“New contracts are also said to include MFN clauses, whereby effectively books cannot be sold for a lower price than Amazon’s anywhere, including on a publisher’s own website. Amazon is also understood to want matching terms where a publisher enters into a new business arrangement, for example with a subscription service. Publishers told The Bookseller that MFN clauses had disappeared from contracts, but were now making a reappearance. Another clause of particular note requires publishers to guarantee they have books in stock, allowing Amazon to do print-on-demand editions to customers – with extra terms benefits – should books be out of supply. The clause has echoes of a demand made in 2008 that small publishers use its POD service, with Amazon arguing at that time that it could “provide a better, more timely customer experience if the p.o.d. titles are printed inside our own fulfilment centres”. Publishers are worried that the clause would allow Amazon to effectively take over their stock-control.”

Amazon pressing for new terms in UK | The Bookseller (via infoneer-pulse)

If the on demand publishing bit in their warehouses and distribution centers is true (and it makes a lot of sense for it to be true) then this is how Amazon plans on taking over the publishing world. It could be considered a form of low-end disruption (Maybe, it depends on how publishers see the need to fill out of stock books, and if Amazon can do it more cheaply (lower margin) than the publishers can), but we’ll see. It still amuses me (darkly) that this is the same Amazon who managed to provoke the trial that ruled that Apple couldn’t have MFN clauses, and they’re the underdog in this market.

“This is a canny economic move by Bezos and Amazon, of course — it’s not do-good charity meant to incite literacy and save the publishing industry. MatchBook takes advantage of the giant purchase history that Amazon has for all of its customers, and encourages those customers to buy (and, incidentally, to read) more. It also takes advantage of a new and nervous mega-literacy. That mega-literacy, in which driving-while-texting is a common and fatal practice, is predicated on the idea that we must always be reading. This obsession is akin to the delusion (and actively-promoted illusion) of food scarcity that has led, in part, to American overconsumption of food for 40 years. What does it mean to read—and screen—too much? At the biological and ethical level, we’re only now finding out. Hypotheses—alarmist, optimistic and otherwise—abound. At the economic level, it means that we’re buying copies of books we already have—suffusing our screens and bookshelves, along with our pantries, with hopeful redundancies, with stuff we don’t need. Hoarding stuff, both binary and tactile. Increasing the clog, not diminishing it. You know, the American way.”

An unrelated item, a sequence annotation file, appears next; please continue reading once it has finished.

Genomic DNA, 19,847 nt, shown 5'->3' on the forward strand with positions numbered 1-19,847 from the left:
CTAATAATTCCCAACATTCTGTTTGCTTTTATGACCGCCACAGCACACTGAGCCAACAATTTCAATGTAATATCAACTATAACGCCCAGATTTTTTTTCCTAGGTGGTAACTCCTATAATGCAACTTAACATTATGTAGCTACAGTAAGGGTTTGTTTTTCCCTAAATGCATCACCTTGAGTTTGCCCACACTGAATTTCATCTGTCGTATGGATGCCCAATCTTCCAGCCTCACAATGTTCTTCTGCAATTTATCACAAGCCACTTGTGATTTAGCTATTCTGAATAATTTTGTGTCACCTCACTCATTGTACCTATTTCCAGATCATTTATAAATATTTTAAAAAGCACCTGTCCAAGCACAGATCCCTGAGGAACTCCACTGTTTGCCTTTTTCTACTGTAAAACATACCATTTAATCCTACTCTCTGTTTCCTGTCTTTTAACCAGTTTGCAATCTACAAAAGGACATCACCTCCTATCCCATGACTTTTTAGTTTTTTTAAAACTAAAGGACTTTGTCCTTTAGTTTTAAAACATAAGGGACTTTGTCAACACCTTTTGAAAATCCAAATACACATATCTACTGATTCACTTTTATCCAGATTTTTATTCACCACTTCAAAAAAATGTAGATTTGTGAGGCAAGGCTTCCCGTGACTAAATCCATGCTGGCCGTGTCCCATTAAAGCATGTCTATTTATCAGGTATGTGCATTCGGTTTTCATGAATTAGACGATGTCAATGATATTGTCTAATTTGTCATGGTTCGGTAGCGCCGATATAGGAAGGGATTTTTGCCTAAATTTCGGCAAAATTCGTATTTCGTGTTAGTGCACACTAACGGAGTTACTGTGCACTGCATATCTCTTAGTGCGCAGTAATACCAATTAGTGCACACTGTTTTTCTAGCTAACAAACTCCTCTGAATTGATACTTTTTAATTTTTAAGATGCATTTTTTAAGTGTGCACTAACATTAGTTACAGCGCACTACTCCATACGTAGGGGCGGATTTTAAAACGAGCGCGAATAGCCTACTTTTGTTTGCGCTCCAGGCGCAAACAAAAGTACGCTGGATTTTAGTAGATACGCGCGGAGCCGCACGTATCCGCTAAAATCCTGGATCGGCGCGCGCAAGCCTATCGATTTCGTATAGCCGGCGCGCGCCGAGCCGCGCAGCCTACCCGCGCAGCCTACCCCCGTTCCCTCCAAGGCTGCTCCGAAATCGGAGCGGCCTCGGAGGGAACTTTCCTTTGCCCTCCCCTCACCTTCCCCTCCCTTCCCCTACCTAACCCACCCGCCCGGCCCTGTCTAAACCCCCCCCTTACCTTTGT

Jeff Bezos, Kindle Matchbook and the American literacy epidemic - Yahoo! News (via infoneer-pulse)

A worrying trend, but I’m not sure that it’s clog when you buy new things, or want the searchability of digital texts. But yeah, reading everyday.

Also, if we are reading all the time, then libraries should be getting in to more of this time (and we are doing ok/good when it comes to patron usage).

text-block:

lecieltumultueux:

professionalbooknerd:



harperperennial:

superamit:

LibraryLookup is the bomb.
It takes you directly from an Amazon’s book page to its listing on your library’s website. From there it’s just a few clicks to place a hold or request!
Amazon’s 100x better for browsing books than your library’s site, so this gives you the best of both.
The LibraryLookup bookmarklet works with most libraries but you’ll need the Chrome plugin* for San Francisco.
Use your library!
p.s. Thanks to nickbaum for the book recommendation!
* You may have to do some convincing to get Chrome to install it.

This looks pretty slick. Anyone else using it?



This is certainly one way to figure out how to deal with Amazon. 

Library Extension is another Chrome extension that tells you how many copies are currently available at your local library!

Library Extension works beautifully in Chrome for my local public library, and I’ve gotten the LibraryLookup bookmarklet to work in Chrome for my state’s academic consortium (which I work for). 

Some good stuff here. The tech seems to be mostly here, now it’s a matter of outreach.

text-block:

lecieltumultueux:

professionalbooknerd:

harperperennial:

superamit:

LibraryLookup is the bomb.

It takes you directly from an Amazon’s book page to its listing on your library’s website. From there it’s just a few clicks to place a hold or request!

Amazon’s 100x better for browsing books than your library’s site, so this gives you the best of both.

The LibraryLookup bookmarklet works with most libraries but you’ll need the Chrome plugin* for San Francisco.

Use your library!

p.s. Thanks to nickbaum for the book recommendation!

* You may have to do some convincing to get Chrome to install it.

This looks pretty slick. Anyone else using it?

This is certainly one way to figure out how to deal with Amazon. 

Library Extension is another Chrome extension that tells you how many copies are currently available at your local library!

Library Extension works beautifully in Chrome for my local public library, and I’ve gotten the LibraryLookup bookmarklet to work in Chrome for my state’s academic consortium (which I work for). 

Some good stuff here. The tech seems to be mostly here, now it’s a matter of outreach.